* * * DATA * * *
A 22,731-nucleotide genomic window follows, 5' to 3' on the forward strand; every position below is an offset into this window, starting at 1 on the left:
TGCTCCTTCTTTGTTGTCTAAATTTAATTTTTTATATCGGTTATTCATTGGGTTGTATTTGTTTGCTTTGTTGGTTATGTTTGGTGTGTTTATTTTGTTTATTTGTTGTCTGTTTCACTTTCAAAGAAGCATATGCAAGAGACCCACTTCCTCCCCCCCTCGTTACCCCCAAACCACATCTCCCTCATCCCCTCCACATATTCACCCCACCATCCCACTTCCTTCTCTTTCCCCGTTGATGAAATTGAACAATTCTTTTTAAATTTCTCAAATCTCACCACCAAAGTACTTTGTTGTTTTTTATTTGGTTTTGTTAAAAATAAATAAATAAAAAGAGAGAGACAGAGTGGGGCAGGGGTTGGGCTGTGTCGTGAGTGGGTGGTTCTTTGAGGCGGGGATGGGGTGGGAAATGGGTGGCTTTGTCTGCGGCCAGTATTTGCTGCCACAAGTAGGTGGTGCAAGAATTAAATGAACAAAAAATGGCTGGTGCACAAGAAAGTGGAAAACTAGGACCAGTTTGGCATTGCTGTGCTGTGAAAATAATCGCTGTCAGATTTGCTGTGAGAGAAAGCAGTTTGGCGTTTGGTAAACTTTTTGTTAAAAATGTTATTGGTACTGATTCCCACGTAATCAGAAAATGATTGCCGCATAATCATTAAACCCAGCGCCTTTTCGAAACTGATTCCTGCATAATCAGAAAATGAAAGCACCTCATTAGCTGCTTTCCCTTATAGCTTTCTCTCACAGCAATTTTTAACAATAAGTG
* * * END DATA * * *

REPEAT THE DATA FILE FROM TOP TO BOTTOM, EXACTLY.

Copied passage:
A 22,731-nucleotide genomic window follows, 5' to 3' on the forward strand; every position below is an offset into this window, starting at 1 on the left:
TGCTCCTTCTTTGTTGTCTAAATTTAATTTTTTATATCGGTTATTCATTGGGTTGTATTTGTTTGCTTTGTTGGTTATGTTTGGTGTGTTTATTTTGTTTATTTGTTGTCTGTTTCACTTTCAAAGAAGCATATGCAAGAGACCCACTTCCTCCCCCCCTCGTTACCCCCAAACCACATCTCCCTCATCCCCTCCACATATTCACCCCACCATCCCACTTCCTTCTCTTTCCCCGTTGATGAAATTGAACAATTCTTTTTAAATTTCTCAAATCTCACCACCAAAGTACTTTGTTGTTTTTTATTTGGTTTTGTTAAAAATAAATAAATAAAAAGAGAGAGACAGAGTGGGGCAGGGGTTGGGCTGTGTCGTGAGTGGGTGGTTCTTTGAGGCGGGGATGGGGTGGGAAATGGGTGGCTTTGTCTGCGGCCAGTATTTGCTGCCACAAGTAGGTGGTGCAAGAATTAAATGAACAAAAAATGGCTGGTGCACAAGAAAGTGGAAAACTAGGACCAGTTTGGCATTGCTGTGCTGTGAAAATAATCGCTGTCAGATTTGCTGTGAGAGAAAGCAGTTTGGCGTTTGGTAAACTTTTTGTTAAAAATGTTATTGGTACTGATTCCCACGTAATCAGAAAATGATTGCCGCATAATCATTAAACCCAGCGCCTTTTCGAAACTGATTCCTGCATAATCAGAAAATGAAAGCACCTCATTAGCTGCTTTCCCTTATAGCTTTCTCTCACAGCAATTTTTAACAATAAGTG